Marie Curie Reintegration grant 2012-2016 (FP7-2011-CIG)

Title: Post-transcriptional networks regulating organ-specific and general infection mechanisms in the rice blast fungus

Project Leader: Ane Sesma

Host Institution: Centre for Plant Biotechnology and Genomics (CBGP) - UPM (Madrid, Spain)


The number of people suffering from chronic hunger has raised brusquely reaching one billion worldwide with the recent increase in food prices and the global economic crisis.  It is expected a global population growth to more than 9 million people by 2050, and food production will have to increase between 40-60% in order to fulfil nutritional needs worldwide.

            Blast disease caused by the ascomycetous fungus Magnaporthe oryzae is considered one of the most serious diseases of rice worldwide. M. oryzae can infect both leaf and root organs. M. oryzae-rice interaction is an excellent pathosystem for studying organ-specific pathogenic mechanisms used by fungi of the Magnaporthaceae family. This project aims to improve our understanding of M. oryzae infection process, which is an essential requirement for the development of effective and durable strategies against this devastating plant disease.

            In Sesma lab, two pathogenicity-associated genes are being studied in more detail, the karyopherin Exp5 and Rbp35. The nucleocytoplasmic transporter M. oryzae Exp5 plays an essential role during root infection. Immunoprecipitation and deep sequencing experiments are being carried out to identify M. oryzae Exp5 interacting proteins and RNAs.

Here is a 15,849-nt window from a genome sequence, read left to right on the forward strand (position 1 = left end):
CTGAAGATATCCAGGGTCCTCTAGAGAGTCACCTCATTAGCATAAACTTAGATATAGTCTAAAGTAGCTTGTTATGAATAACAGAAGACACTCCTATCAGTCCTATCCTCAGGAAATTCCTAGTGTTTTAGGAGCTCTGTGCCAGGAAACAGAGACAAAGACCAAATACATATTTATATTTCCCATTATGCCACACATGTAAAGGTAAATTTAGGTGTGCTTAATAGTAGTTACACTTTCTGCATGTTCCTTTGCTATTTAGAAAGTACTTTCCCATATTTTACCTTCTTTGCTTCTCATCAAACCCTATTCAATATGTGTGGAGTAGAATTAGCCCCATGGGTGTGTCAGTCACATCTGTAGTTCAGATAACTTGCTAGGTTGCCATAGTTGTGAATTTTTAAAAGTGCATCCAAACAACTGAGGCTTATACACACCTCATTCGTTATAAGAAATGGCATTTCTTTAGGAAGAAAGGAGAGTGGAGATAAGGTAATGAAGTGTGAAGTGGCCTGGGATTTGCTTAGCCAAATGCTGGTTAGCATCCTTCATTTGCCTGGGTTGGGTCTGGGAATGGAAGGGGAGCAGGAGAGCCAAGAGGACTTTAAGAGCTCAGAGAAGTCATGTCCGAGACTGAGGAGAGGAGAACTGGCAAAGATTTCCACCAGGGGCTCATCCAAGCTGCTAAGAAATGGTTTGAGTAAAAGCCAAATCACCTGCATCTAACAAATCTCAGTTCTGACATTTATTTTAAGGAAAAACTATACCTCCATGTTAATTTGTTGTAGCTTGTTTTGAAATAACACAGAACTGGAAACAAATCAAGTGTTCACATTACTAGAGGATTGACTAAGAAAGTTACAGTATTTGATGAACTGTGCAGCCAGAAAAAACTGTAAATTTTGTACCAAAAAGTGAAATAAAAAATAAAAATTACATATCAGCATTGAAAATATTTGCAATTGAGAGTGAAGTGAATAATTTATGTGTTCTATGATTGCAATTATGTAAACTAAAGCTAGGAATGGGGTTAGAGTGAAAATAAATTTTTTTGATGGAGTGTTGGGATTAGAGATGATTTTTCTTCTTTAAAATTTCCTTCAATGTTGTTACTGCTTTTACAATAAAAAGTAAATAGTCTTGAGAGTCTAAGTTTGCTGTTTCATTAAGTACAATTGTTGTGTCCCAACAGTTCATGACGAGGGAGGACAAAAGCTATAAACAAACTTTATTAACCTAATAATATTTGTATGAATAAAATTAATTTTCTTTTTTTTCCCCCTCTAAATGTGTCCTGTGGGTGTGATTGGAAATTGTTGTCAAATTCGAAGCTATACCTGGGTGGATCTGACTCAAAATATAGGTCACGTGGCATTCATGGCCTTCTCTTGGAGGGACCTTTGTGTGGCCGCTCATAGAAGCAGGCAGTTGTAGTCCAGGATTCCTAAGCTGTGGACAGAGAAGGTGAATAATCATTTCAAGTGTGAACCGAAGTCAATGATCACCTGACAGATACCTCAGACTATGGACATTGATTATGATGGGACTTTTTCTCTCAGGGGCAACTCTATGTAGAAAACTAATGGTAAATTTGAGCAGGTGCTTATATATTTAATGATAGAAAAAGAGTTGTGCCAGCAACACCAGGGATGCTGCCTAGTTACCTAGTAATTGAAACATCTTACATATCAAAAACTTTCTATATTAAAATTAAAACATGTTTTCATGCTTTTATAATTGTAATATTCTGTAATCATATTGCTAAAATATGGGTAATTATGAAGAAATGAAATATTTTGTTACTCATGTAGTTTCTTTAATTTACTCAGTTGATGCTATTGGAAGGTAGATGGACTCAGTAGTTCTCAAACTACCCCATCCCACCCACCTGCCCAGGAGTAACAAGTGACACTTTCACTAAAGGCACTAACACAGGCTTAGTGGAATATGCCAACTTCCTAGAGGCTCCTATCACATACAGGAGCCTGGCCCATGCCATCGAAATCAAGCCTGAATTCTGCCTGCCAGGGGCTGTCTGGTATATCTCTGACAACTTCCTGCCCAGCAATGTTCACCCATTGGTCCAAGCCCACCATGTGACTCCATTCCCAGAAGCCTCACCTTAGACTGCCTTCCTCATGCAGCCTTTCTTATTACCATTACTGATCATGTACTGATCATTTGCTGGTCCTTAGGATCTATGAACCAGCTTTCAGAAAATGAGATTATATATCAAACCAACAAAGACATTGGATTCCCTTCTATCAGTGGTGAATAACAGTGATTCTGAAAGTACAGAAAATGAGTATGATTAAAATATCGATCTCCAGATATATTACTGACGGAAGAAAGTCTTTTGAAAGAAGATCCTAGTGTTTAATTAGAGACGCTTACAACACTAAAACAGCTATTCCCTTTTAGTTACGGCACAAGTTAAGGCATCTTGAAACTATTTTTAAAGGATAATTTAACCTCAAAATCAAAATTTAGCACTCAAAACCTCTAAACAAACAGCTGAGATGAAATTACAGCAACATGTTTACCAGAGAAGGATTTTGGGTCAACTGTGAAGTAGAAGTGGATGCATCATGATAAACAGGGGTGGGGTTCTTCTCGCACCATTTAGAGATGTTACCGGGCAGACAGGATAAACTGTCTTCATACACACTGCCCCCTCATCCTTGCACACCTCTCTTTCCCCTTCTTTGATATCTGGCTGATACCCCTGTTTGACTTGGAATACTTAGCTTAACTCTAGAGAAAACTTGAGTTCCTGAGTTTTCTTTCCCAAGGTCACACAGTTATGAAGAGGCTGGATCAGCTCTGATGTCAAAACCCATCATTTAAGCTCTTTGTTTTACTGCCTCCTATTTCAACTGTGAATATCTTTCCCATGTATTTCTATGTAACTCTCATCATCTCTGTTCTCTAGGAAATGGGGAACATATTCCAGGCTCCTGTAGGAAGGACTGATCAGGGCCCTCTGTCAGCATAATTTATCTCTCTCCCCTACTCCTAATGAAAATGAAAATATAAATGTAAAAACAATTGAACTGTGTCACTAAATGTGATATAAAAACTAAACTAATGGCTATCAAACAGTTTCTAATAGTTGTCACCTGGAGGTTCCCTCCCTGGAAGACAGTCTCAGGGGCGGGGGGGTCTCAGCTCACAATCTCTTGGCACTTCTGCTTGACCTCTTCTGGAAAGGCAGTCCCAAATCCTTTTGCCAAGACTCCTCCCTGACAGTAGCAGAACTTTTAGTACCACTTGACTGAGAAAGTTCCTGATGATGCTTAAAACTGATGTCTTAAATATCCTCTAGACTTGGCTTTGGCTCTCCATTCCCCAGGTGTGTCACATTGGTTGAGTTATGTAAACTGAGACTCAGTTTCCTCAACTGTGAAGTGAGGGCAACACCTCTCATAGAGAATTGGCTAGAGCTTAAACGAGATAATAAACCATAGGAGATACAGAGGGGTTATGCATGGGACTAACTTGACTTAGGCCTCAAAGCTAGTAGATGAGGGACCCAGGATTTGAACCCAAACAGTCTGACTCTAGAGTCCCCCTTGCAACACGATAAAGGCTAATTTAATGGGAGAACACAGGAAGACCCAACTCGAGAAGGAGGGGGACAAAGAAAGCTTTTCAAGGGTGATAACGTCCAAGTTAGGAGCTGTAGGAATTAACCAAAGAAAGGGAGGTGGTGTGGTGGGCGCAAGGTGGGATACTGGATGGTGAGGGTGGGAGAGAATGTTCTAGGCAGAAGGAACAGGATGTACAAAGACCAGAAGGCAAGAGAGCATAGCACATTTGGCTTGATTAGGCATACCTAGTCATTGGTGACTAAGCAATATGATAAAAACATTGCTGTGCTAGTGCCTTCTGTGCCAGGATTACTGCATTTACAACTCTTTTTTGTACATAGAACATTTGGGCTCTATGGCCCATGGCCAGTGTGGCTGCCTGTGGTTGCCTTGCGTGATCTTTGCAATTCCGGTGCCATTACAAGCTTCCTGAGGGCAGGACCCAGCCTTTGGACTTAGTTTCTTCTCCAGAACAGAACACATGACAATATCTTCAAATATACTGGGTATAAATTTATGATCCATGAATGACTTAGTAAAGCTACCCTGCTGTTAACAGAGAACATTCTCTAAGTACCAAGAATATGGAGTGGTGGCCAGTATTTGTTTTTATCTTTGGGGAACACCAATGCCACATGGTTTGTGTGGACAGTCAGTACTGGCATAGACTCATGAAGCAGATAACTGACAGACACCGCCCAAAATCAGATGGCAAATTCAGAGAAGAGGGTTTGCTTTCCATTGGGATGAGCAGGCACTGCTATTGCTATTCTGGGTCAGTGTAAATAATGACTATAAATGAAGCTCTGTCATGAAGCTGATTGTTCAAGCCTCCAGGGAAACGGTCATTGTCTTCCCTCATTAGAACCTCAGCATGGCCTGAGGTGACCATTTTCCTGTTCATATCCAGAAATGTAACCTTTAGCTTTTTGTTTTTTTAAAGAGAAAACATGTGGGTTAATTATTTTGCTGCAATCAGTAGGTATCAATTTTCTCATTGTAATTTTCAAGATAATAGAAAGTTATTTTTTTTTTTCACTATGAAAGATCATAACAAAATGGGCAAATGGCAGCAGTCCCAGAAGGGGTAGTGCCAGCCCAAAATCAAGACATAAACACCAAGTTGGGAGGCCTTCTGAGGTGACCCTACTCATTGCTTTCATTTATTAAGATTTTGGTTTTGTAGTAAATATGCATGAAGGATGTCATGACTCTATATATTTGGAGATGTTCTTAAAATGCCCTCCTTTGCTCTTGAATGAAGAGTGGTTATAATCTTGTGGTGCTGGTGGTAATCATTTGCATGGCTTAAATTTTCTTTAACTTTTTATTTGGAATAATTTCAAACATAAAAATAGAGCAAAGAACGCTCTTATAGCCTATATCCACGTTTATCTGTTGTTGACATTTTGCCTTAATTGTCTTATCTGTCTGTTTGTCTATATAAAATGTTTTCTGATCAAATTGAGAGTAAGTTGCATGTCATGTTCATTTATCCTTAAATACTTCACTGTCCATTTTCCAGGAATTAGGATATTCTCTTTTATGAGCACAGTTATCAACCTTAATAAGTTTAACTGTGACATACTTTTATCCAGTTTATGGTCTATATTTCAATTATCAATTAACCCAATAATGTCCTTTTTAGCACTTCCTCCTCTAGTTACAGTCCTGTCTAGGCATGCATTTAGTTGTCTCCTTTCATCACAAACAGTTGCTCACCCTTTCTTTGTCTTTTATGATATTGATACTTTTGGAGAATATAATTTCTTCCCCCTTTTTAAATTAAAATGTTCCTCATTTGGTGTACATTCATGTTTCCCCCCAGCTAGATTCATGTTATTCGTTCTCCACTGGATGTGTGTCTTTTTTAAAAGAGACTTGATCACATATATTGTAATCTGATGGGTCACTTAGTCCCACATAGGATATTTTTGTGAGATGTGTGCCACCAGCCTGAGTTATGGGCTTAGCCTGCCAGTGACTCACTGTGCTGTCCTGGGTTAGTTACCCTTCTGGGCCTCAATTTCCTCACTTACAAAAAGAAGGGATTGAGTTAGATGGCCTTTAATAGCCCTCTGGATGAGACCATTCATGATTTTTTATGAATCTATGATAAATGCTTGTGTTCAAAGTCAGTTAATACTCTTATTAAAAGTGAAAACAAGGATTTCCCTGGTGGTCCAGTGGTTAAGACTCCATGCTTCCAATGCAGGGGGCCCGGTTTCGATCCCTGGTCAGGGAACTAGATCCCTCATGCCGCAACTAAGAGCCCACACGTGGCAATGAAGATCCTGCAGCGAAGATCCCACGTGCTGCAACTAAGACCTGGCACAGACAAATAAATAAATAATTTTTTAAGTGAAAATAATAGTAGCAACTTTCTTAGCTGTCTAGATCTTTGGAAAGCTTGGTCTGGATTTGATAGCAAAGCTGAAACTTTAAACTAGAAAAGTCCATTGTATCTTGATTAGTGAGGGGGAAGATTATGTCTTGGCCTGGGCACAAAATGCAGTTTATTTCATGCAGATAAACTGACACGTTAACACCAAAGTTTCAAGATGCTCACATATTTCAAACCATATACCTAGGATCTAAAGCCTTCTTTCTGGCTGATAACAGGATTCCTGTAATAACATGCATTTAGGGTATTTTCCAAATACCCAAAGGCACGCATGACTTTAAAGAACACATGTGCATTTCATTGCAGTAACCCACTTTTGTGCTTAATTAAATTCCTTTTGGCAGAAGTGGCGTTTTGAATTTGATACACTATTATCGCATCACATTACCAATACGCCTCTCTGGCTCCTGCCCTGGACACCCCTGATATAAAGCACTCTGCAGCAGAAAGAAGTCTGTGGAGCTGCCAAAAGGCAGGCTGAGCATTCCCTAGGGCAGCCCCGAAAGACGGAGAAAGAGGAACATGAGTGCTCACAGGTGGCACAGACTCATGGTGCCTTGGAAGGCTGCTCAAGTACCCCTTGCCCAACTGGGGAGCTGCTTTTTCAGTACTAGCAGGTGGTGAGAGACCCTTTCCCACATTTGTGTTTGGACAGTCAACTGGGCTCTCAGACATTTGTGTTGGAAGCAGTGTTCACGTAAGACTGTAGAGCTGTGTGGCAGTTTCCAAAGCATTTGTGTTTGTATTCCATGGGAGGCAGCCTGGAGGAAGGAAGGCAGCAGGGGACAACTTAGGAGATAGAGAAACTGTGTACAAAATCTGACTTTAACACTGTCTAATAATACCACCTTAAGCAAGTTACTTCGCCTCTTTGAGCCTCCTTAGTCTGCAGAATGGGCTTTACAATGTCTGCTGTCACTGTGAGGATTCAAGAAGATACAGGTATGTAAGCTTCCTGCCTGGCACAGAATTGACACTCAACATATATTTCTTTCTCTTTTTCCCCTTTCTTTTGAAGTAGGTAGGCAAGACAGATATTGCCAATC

The M. oryzae Rbp35 protein is a component of the polyadenylation machinery involved in alternative polyadenylation. The rbp35 mutant is defective in leaf and root infection. To gain an insight into the mechanisms for polyadenylation and poly(A) site selection in M. oryzae, we have used a new genome-wide sequencing approach, termed “3’ T-fill” to carry out a comprehensive map of polyadenylation sites in M. oryzae. This genome-wide comparative analysis has helped us to identify i) the nucleotide context surrounding poly(A) sites in fungal pre-mRNAs; ii) the potential motif recognised by Rbp35; iii) Rbp35-dependent mRNAs, and iv) the dual function of the Rbp35 in the 3’ end processing of pre-mRNAs in M. oryzae. Currently, we are testing the involvement of alternative polyadenylation in M. oryzae pathogenicity by looking at two infection-related mRNAs. We are also initiating studies on the mechanisms that regulate transport and localization of transcripts relevant to fungal plant infection by following the in planta localisation of Rbp35 mRNA targets.

            At present very little is known about the post-transcriptional mechanisms that regulate fungal plant infection. The functional characterisation of Exp5 and the genome-wide poly(A) mapping analysis are highlighting novel insights into the regulatory mechanisms that control M. oryzae plant infection. The mRNA localisation experiments will initiate innovative studies on local control of translation of M. oryzae proteins associated with pathogenicity.